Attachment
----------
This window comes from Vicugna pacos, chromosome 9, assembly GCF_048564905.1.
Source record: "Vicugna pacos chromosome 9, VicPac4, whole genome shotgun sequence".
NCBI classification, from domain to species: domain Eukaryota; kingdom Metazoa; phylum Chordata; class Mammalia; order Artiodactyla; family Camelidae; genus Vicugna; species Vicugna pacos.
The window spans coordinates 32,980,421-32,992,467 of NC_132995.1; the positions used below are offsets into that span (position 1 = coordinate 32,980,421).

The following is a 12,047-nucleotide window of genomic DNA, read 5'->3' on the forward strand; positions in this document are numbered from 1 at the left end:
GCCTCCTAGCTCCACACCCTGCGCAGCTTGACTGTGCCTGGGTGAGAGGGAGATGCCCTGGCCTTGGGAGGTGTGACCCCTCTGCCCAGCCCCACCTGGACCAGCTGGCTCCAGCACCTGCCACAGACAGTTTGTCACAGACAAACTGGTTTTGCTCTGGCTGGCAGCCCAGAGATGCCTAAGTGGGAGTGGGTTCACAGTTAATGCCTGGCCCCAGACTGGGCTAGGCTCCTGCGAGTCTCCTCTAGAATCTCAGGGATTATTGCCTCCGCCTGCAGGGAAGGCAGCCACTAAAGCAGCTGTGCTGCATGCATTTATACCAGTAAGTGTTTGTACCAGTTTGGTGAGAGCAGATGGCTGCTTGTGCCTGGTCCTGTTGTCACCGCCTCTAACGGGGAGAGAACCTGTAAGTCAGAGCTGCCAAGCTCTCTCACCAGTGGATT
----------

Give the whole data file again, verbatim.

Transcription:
This window comes from Vicugna pacos, chromosome 9, assembly GCF_048564905.1.
Source record: "Vicugna pacos chromosome 9, VicPac4, whole genome shotgun sequence".
NCBI classification, from domain to species: domain Eukaryota; kingdom Metazoa; phylum Chordata; class Mammalia; order Artiodactyla; family Camelidae; genus Vicugna; species Vicugna pacos.
The window spans coordinates 32,980,421-32,992,467 of NC_132995.1; the positions used below are offsets into that span (position 1 = coordinate 32,980,421).

The following is a 12,047-nucleotide window of genomic DNA, read 5'->3' on the forward strand; positions in this document are numbered from 1 at the left end:
GCCTCCTAGCTCCACACCCTGCGCAGCTTGACTGTGCCTGGGTGAGAGGGAGATGCCCTGGCCTTGGGAGGTGTGACCCCTCTGCCCAGCCCCACCTGGACCAGCTGGCTCCAGCACCTGCCACAGACAGTTTGTCACAGACAAACTGGTTTTGCTCTGGCTGGCAGCCCAGAGATGCCTAAGTGGGAGTGGGTTCACAGTTAATGCCTGGCCCCAGACTGGGCTAGGCTCCTGCGAGTCTCCTCTAGAATCTCAGGGATTATTGCCTCCGCCTGCAGGGAAGGCAGCCACTAAAGCAGCTGTGCTGCATGCATTTATACCAGTAAGTGTTTGTACCAGTTTGGTGAGAGCAGATGGCTGCTTGTGCCTGGTCCTGTTGTCACCGCCTCTAACGGGGAGAGAACCTGTAAGTCAGAGCTGCCAAGCTCTCTCACCAGTGGATT